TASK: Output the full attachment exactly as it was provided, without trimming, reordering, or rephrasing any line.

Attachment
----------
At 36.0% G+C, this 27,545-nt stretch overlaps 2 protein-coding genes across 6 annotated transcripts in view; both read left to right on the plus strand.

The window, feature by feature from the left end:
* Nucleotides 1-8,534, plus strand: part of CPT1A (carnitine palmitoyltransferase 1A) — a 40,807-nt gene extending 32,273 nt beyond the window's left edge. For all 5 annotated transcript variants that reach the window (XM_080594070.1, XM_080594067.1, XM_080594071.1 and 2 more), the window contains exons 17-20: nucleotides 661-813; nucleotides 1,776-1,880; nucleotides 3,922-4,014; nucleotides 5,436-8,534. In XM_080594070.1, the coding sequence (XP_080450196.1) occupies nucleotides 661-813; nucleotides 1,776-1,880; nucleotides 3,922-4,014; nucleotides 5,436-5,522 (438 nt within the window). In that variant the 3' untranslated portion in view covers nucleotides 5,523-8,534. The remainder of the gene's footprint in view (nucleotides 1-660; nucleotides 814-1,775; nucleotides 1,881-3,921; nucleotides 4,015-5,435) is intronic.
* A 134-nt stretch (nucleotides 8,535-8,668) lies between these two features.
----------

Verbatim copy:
At 36.0% G+C, this 27,545-nt stretch overlaps 2 protein-coding genes across 6 annotated transcripts in view; both read left to right on the plus strand.

The window, feature by feature from the left end:
* Nucleotides 1-8,534, plus strand: part of CPT1A (carnitine palmitoyltransferase 1A) — a 40,807-nt gene extending 32,273 nt beyond the window's left edge. For all 5 annotated transcript variants that reach the window (XM_080594070.1, XM_080594067.1, XM_080594071.1 and 2 more), the window contains exons 17-20: nucleotides 661-813; nucleotides 1,776-1,880; nucleotides 3,922-4,014; nucleotides 5,436-8,534. In XM_080594070.1, the coding sequence (XP_080450196.1) occupies nucleotides 661-813; nucleotides 1,776-1,880; nucleotides 3,922-4,014; nucleotides 5,436-5,522 (438 nt within the window). In that variant the 3' untranslated portion in view covers nucleotides 5,523-8,534. The remainder of the gene's footprint in view (nucleotides 1-660; nucleotides 814-1,775; nucleotides 1,881-3,921; nucleotides 4,015-5,435) is intronic.
* A 134-nt stretch (nucleotides 8,535-8,668) lies between these two features.